EXAMINE showed that treatment with the DPP-4 inhibitor alogliptin resulted in rates of major cardiovascular events comparable to those of placebo in type 2 diabetic patients with high levels of cardiovascular morbidity and risk. The safety findings of alogliptin were consistent for the individual primary end point components of cardiovascular death, myocardial infarction, and stroke and for deaths from any cause. These comparative rates of the primary end point were observed in the context of modestly better glycemic control in patients treated with alogliptin. This finding is not surprising in light of other recent trials such as ACCORD and ADVANCE that found no effects of larger reductions in glycated hemoglobin on similar endpoints over 5 years. However, due to its median duration of 18 months, EXAMINE does not rule out longer-term benefits or risks of alogliptin with respect to cardiovascular end points.
The primary safety outcome of EXAMINE determined the effects of alogliptin versus placebo on a composite of major cardiovascular events adjudicated by a blinded cardiovascular endpoint committee. The EXAMINE population included patients at substantially high cardiovascular risk with event rates of over 11% during the median followup of 18 months. EXAMINE represented the first completed cardiovascular safety trial of an anti-diabetic drug in patients with acute coronary syndromes and demonstrates no increase in cardiovascular risk in this population with alogliptin. Hence, for those who are likely candidates for the drug in clinical practice with elevated CV risk, including those with a recent acute coronary syndrome, it is reassuring that alogliptin does not increase cardiovascular morbidity or mortality.
EXAMINE was among the first large cardiovascular safety studies in patients with type 2 diabetes that followed and successfully executed the recommendations of the 2008 FDA guidance on the evaluation of new therapies for type 2 diabetes. The nuances of EXAMINE required a unique interaction among the members of the Steering Committee, Data Monitoring Committee and Sponsor. Following the interim analysis that excluded risk in excess of 1.8, the Sponsor established an entirely separate unblinded team to prepare the new drug application for alogliptin while all members of the Steering Committee and clinical operations personnel of the Sponsor remained blinded to any results of this interim analysis. Hence, the integrity of the trial was preserved during subsequent enrollment and followup as well as during the months of study close-out by ensuring that data were collected only by individuals blinded to results of interim analyses.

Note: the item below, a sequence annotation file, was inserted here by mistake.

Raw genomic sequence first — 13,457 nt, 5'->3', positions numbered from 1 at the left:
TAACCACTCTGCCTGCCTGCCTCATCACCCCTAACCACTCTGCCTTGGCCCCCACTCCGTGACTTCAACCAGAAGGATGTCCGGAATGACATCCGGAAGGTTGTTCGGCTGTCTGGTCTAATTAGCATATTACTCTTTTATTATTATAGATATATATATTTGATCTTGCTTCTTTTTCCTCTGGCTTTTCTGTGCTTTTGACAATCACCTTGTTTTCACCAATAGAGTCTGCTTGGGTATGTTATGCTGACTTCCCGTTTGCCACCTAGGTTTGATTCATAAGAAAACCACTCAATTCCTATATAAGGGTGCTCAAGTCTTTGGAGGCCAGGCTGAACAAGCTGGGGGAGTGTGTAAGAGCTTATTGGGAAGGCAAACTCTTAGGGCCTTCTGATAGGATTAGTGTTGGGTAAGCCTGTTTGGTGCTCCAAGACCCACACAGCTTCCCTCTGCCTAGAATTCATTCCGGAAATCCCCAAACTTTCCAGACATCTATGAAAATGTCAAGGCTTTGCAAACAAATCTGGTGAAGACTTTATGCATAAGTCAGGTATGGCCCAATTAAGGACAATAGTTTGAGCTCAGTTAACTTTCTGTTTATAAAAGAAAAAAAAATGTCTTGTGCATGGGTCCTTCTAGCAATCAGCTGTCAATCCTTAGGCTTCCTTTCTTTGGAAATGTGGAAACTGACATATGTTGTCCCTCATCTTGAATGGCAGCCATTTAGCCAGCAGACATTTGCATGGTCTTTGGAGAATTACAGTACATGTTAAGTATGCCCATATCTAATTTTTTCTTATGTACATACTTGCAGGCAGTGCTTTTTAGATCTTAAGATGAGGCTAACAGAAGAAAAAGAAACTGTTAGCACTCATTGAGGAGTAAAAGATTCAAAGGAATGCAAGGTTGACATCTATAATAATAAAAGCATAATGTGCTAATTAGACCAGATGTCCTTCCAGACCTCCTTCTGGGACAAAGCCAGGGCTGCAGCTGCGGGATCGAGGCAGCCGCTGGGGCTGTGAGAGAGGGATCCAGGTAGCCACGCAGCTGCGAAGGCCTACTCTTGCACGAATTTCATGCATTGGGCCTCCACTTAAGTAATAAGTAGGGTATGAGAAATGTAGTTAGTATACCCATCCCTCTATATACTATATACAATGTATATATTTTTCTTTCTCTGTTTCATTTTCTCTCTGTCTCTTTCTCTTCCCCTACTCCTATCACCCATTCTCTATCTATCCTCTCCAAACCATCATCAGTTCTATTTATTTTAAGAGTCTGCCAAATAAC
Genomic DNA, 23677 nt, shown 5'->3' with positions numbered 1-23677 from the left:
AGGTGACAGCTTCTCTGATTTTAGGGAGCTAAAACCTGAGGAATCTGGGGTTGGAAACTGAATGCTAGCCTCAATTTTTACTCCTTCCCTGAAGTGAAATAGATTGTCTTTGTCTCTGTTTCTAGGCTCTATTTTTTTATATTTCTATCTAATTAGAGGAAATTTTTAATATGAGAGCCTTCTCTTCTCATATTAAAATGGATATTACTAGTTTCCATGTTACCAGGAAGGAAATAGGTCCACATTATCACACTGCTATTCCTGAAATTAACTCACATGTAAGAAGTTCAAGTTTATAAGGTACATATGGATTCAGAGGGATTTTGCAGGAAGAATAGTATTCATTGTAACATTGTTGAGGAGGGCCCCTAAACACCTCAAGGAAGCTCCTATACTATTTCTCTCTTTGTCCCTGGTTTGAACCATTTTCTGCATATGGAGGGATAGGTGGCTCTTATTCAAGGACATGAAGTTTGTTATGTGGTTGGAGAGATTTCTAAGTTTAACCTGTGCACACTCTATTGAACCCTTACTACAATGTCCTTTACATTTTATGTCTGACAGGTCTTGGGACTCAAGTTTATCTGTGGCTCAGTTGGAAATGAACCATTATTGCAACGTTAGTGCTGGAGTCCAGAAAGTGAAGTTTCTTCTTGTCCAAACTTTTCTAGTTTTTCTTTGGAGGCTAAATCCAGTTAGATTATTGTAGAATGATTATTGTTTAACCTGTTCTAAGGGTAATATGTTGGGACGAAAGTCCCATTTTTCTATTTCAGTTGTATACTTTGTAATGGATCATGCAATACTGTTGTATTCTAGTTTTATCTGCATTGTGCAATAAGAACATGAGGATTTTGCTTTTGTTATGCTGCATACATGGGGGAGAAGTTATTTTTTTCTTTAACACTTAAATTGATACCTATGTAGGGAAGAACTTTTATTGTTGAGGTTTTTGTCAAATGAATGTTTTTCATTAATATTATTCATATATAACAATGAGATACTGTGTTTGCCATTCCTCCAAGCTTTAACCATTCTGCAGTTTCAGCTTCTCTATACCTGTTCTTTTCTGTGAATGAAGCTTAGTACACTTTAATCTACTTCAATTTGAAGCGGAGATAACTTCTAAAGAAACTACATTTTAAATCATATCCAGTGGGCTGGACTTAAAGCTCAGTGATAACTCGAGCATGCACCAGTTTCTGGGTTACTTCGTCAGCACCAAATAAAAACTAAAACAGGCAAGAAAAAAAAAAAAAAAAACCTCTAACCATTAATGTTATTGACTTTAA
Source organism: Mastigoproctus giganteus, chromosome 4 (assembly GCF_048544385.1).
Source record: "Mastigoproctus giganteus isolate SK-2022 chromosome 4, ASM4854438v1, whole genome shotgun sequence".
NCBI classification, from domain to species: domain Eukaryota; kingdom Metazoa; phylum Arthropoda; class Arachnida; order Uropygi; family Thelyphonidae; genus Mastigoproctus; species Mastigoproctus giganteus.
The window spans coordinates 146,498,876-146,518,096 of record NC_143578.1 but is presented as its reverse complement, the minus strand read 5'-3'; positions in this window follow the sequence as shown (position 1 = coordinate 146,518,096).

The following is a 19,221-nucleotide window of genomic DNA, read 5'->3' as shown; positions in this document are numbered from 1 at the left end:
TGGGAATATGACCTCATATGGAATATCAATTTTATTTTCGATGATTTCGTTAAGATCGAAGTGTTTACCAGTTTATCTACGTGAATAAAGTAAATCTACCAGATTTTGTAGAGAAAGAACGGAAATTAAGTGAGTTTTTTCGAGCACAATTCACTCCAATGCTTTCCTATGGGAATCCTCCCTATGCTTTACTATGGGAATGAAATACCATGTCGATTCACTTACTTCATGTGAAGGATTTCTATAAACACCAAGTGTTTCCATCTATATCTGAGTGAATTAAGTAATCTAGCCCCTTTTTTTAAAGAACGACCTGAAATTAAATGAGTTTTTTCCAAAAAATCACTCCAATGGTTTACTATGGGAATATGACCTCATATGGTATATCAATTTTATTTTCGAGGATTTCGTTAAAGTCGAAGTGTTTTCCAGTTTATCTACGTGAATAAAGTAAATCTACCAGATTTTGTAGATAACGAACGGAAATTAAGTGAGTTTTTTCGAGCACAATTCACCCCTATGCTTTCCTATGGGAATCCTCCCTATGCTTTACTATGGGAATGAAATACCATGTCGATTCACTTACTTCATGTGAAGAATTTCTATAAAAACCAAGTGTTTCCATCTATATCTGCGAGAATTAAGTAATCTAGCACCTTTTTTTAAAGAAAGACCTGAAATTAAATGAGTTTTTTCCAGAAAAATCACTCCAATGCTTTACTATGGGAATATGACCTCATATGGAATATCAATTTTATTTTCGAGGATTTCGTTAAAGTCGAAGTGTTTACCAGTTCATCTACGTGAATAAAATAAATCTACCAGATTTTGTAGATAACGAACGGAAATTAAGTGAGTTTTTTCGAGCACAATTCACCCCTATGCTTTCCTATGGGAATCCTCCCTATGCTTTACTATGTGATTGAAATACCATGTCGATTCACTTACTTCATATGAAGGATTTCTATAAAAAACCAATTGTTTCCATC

In conclusion, in patients with type 2 diabetes who had a recent acute coronary syndrome, treatment with alogliptin resulted in similar rates of cardiovascular death, myocardial infarction, and stroke compared with placebo. These data could guide clinicians to choose among the many anti-diabetic agents available when treating patients with type 2 diabetes and very high cardiovascular risk.